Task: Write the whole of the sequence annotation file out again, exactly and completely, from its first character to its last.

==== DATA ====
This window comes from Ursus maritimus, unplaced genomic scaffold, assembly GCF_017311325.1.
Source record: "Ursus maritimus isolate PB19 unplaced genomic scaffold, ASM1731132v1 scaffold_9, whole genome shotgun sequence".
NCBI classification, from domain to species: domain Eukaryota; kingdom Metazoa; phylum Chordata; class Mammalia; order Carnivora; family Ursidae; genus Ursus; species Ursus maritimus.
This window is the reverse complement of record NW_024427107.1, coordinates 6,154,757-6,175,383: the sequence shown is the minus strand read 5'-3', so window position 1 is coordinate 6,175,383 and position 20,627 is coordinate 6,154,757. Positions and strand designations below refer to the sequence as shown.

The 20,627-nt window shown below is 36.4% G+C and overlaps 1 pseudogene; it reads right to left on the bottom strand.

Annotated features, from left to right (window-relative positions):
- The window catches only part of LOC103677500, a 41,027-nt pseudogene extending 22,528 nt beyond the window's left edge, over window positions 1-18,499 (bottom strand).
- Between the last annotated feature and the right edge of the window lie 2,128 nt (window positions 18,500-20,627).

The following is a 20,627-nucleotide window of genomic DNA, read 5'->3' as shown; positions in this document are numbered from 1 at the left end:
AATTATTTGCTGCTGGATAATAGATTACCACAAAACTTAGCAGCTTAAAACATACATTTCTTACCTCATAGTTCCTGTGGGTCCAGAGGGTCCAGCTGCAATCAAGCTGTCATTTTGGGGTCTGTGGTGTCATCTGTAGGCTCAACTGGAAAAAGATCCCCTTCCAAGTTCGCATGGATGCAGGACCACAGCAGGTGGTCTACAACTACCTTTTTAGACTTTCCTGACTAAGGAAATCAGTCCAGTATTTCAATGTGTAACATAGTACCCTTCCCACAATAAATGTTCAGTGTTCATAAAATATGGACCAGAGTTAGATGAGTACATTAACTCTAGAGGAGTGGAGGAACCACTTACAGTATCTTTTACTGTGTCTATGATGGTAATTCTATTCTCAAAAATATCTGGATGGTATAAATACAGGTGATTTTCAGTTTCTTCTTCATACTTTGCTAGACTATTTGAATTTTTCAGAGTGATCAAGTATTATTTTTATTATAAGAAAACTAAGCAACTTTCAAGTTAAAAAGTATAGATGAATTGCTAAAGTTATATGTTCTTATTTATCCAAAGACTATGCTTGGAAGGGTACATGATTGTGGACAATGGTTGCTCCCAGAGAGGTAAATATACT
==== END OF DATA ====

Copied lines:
This window comes from Ursus maritimus, unplaced genomic scaffold, assembly GCF_017311325.1.
Source record: "Ursus maritimus isolate PB19 unplaced genomic scaffold, ASM1731132v1 scaffold_9, whole genome shotgun sequence".
NCBI classification, from domain to species: domain Eukaryota; kingdom Metazoa; phylum Chordata; class Mammalia; order Carnivora; family Ursidae; genus Ursus; species Ursus maritimus.
This window is the reverse complement of record NW_024427107.1, coordinates 6,154,757-6,175,383: the sequence shown is the minus strand read 5'-3', so window position 1 is coordinate 6,175,383 and position 20,627 is coordinate 6,154,757. Positions and strand designations below refer to the sequence as shown.

The 20,627-nt window shown below is 36.4% G+C and overlaps 1 pseudogene; it reads right to left on the bottom strand.

Annotated features, from left to right (window-relative positions):
- The window catches only part of LOC103677500, a 41,027-nt pseudogene extending 22,528 nt beyond the window's left edge, over window positions 1-18,499 (bottom strand).
- Between the last annotated feature and the right edge of the window lie 2,128 nt (window positions 18,500-20,627).

The following is a 20,627-nucleotide window of genomic DNA, read 5'->3' as shown; positions in this document are numbered from 1 at the left end:
AATTATTTGCTGCTGGATAATAGATTACCACAAAACTTAGCAGCTTAAAACATACATTTCTTACCTCATAGTTCCTGTGGGTCCAGAGGGTCCAGCTGCAATCAAGCTGTCATTTTGGGGTCTGTGGTGTCATCTGTAGGCTCAACTGGAAAAAGATCCCCTTCCAAGTTCGCATGGATGCAGGACCACAGCAGGTGGTCTACAACTACCTTTTTAGACTTTCCTGACTAAGGAAATCAGTCCAGTATTTCAATGTGTAACATAGTACCCTTCCCACAATAAATGTTCAGTGTTCATAAAATATGGACCAGAGTTAGATGAGTACATTAACTCTAGAGGAGTGGAGGAACCACTTACAGTATCTTTTACTGTGTCTATGATGGTAATTCTATTCTCAAAAATATCTGGATGGTATAAATACAGGTGATTTTCAGTTTCTTCTTCATACTTTGCTAGACTATTTGAATTTTTCAGAGTGATCAAGTATTATTTTTATTATAAGAAAACTAAGCAACTTTCAAGTTAAAAAGTATAGATGAATTGCTAAAGTTATATGTTCTTATTTATCCAAAGACTATGCTTGGAAGGGTACATGATTGTGGACAATGGTTGCTCCCAGAGAGGTAAATATACT